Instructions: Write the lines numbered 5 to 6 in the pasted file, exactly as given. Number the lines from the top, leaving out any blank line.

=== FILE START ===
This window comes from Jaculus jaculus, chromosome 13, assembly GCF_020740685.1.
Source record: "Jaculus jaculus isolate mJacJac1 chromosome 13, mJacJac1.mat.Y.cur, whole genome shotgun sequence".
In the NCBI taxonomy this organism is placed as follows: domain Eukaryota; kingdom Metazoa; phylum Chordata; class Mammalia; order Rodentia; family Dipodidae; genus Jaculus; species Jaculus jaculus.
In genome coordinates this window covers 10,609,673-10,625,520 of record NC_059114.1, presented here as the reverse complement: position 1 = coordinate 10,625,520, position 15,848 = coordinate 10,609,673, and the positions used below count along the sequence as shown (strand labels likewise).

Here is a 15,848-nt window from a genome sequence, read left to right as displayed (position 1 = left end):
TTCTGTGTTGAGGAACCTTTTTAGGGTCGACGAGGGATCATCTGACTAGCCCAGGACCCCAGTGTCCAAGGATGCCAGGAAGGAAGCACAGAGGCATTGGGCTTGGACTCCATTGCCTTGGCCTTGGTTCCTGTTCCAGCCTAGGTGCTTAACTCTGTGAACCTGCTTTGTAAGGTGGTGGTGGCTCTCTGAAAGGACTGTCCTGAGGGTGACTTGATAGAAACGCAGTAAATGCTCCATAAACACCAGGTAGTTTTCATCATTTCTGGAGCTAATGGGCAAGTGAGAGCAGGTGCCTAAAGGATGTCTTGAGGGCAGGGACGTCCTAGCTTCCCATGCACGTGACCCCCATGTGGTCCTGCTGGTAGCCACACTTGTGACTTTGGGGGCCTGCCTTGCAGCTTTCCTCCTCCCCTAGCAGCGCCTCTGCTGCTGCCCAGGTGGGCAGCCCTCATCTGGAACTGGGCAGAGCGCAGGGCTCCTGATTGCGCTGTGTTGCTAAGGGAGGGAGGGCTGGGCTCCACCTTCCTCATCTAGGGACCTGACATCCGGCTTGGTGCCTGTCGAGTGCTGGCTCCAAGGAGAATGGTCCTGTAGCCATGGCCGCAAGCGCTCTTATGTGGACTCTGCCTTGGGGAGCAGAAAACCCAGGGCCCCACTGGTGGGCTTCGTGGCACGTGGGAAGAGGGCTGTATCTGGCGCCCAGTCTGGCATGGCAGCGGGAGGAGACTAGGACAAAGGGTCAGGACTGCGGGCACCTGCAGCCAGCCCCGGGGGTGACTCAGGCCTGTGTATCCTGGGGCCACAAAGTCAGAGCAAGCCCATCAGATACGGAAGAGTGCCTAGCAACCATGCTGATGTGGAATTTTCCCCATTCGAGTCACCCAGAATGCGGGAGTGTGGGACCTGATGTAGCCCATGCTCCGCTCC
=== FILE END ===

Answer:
Here is a 15,848-nt window from a genome sequence, read left to right as displayed (position 1 = left end):
TTCTGTGTTGAGGAACCTTTTTAGGGTCGACGAGGGATCATCTGACTAGCCCAGGACCCCAGTGTCCAAGGATGCCAGGAAGGAAGCACAGAGGCATTGGGCTTGGACTCCATTGCCTTGGCCTTGGTTCCTGTTCCAGCCTAGGTGCTTAACTCTGTGAACCTGCTTTGTAAGGTGGTGGTGGCTCTCTGAAAGGACTGTCCTGAGGGTGACTTGATAGAAACGCAGTAAATGCTCCATAAACACCAGGTAGTTTTCATCATTTCTGGAGCTAATGGGCAAGTGAGAGCAGGTGCCTAAAGGATGTCTTGAGGGCAGGGACGTCCTAGCTTCCCATGCACGTGACCCCCATGTGGTCCTGCTGGTAGCCACACTTGTGACTTTGGGGGCCTGCCTTGCAGCTTTCCTCCTCCCCTAGCAGCGCCTCTGCTGCTGCCCAGGTGGGCAGCCCTCATCTGGAACTGGGCAGAGCGCAGGGCTCCTGATTGCGCTGTGTTGCTAAGGGAGGGAGGGCTGGGCTCCACCTTCCTCATCTAGGGACCTGACATCCGGCTTGGTGCCTGTCGAGTGCTGGCTCCAAGGAGAATGGTCCTGTAGCCATGGCCGCAAGCGCTCTTATGTGGACTCTGCCTTGGGGAGCAGAAAACCCAGGGCCCCACTGGTGGGCTTCGTGGCACGTGGGAAGAGGGCTGTATCTGGCGCCCAGTCTGGCATGGCAGCGGGAGGAGACTAGGACAAAGGGTCAGGACTGCGGGCACCTGCAGCCAGCCCCGGGGGTGACTCAGGCCTGTGTATCCTGGGGCCACAAAGTCAGAGCAAGCCCATCAGATACGGAAGAGTGCCTAGCAACCATGCTGATGTGGAATTTTCCCCATTCGAGTCACCCAGAATGCGGGAGTGTGGGACCTGATGTAGCCCATGCTCCGCTCC